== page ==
You are currently browsing the monthly archive for March 2010.
At the 2009 ITE Annual Meeting in San Antonio, the last panel of the last day focused on pedestrian safety, with a presentation by Meghan Mitman on recent crosswalk research and another by me on potential changes to the vehicle code, driver’s manual and Manual on Uniform Traffic Control Devices (MUTCD) to improve driver and pedestrian comprehension of crosswalk right of way.
Research performed by Meghan with David Ragland and Charlie Zegeer in the early part of the 2000s revealed a very troubling phenomenon related to a basic understanding of who has the legal right of way at uncontrolled crosswalks. Their research focused on California, where the California Vehicle Code requires that drivers yield to pedestrians at crosswalks and defines crosswalks as an extension of a sidewalk across an intersection, regardless of whether it is marked. Their research shows that the more complex the intersection, the less comprehension there is among drivers and pedestrians about who has the legal right of way: At intersections where all legs are marked, comprehension was greatest; and at intersections where no crosswalks are marked, comprehension is the worst with nearly half of drivers not understanding that they are legally required to yield the right of way to pedestrians. Read the rest of this entry »
Last week’s National Bicycle Summit brought 13 Michigan cycling advocates to Washington DC. to lobby for congressional support complete streets. The Michigan Complete Streets Coalition (MCSC) was well represented in the Michigan Delegation with representatives from the League of Michigan Bicyclists, American Cycle & Fitness, Wheelhouse Detroit, Michigan Trails and Greenways Alliance and PEAC. The Michigan delegation did an amazing job advocating for complete streets during our visits with Senators Levin and Stabenow and all 15 Michigan Representatives.The MCSC would like to also thank all the Michigan advocates who participated in LMB’s Virtual Lobby Day, supporting our face to face meetings with phone calls from back home.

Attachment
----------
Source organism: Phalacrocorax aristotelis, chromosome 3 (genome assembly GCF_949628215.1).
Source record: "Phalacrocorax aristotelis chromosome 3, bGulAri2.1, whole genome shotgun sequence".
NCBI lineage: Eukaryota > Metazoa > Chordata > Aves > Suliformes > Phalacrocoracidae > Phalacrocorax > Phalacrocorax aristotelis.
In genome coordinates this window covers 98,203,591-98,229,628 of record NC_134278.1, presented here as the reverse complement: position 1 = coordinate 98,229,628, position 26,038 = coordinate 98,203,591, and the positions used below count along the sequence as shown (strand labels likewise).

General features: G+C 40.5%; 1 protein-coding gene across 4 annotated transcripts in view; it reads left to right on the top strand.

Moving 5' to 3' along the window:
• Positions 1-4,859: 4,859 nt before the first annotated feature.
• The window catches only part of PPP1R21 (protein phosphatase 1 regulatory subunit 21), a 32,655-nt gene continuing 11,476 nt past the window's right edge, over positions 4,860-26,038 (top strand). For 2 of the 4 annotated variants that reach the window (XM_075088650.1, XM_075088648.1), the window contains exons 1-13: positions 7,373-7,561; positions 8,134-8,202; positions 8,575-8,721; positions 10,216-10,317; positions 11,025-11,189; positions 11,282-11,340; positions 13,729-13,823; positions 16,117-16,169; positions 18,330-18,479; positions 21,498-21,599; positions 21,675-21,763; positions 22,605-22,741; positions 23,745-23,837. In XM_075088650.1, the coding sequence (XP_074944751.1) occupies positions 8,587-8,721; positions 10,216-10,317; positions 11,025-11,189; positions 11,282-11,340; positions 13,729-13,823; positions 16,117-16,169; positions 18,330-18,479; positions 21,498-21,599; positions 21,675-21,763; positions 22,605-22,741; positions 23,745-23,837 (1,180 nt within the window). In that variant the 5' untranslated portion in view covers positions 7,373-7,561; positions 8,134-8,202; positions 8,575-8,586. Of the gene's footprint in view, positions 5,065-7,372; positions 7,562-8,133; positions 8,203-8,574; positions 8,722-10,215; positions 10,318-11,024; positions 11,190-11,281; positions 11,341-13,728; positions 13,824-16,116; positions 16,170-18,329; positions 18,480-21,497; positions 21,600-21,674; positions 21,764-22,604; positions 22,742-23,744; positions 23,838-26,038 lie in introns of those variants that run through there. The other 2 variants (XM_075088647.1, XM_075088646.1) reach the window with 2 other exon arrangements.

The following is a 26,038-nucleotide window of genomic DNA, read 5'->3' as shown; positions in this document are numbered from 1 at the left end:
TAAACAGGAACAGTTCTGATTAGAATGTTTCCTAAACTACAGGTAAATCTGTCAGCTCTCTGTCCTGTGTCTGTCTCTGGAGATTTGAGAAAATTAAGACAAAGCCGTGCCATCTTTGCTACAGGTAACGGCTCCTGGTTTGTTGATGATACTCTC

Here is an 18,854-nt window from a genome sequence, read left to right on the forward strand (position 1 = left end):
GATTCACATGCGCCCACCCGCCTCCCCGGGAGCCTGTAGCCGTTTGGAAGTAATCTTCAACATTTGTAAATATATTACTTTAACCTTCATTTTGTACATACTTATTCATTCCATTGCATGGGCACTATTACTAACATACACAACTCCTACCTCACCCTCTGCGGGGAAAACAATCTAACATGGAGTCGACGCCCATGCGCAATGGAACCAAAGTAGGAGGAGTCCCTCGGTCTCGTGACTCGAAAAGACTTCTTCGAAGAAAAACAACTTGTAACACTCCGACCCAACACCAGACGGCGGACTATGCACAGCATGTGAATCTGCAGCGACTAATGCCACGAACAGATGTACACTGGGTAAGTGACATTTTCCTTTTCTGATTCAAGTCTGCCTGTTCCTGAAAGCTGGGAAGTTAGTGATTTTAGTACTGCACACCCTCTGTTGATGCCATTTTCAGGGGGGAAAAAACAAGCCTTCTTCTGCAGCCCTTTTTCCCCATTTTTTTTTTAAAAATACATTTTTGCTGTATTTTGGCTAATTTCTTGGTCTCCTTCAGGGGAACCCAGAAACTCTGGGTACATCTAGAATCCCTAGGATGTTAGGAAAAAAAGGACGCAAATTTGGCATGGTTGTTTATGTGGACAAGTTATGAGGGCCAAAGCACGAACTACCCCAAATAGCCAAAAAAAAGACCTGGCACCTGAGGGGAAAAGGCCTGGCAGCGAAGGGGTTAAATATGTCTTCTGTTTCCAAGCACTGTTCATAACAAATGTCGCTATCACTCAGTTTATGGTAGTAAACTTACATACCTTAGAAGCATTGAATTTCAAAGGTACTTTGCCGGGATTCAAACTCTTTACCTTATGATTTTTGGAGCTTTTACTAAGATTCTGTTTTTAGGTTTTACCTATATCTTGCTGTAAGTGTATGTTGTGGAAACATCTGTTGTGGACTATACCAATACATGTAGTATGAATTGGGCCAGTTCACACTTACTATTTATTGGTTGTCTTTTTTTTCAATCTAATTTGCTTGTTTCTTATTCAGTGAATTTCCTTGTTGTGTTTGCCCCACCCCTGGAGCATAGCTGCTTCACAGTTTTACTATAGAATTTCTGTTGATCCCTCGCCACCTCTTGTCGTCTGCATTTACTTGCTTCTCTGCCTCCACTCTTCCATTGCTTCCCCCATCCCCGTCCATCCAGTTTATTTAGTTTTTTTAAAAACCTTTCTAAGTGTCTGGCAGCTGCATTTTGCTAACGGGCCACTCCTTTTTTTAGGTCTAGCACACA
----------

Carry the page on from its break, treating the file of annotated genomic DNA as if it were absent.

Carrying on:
The Michigan Complete Streets Coalition is pleased to report that today the MDOT budget passed out the House Transportation Subcommittee on Appropriations. The budget passed on a 5 to 3 vote and includes notable boilerplate complete streets language including a provision that the department shall give preference to enhancement grant applicants that have adopted complete streets policies.
The inclusion of complete streets language was recommended by Representative Switalski and was included in Chairman Gonzales’ recommendations to the Committee. We would like to thank Representative Switalski and Gonzales for their continued leadership on instituting complete streets in Michigan.
In addition, this bill also adds a new subsection to encourage MDOT to work with Amtrak to facilitate passengers traveling with bicycles.
The transportation budget will now go to the full Appropriations Committee for a vote before heading to the House floor later this Spring.
The Complete Streets language included in the Transportation Budget is below.
Sec. 321. In evaluating and awarding enhancement grants, the department shall give preference to applicants which have adopted complete streets policies. In addition, the department shall give preference to enhancement grant applications which further complete streets policy objectives. The department shall report to the House and Senate Appropriations Subcommittees on Transportation, and the House and Senate Fiscal Agencies, on or before March 1, 2011, on the specific actions taken to comply with the intent of this section.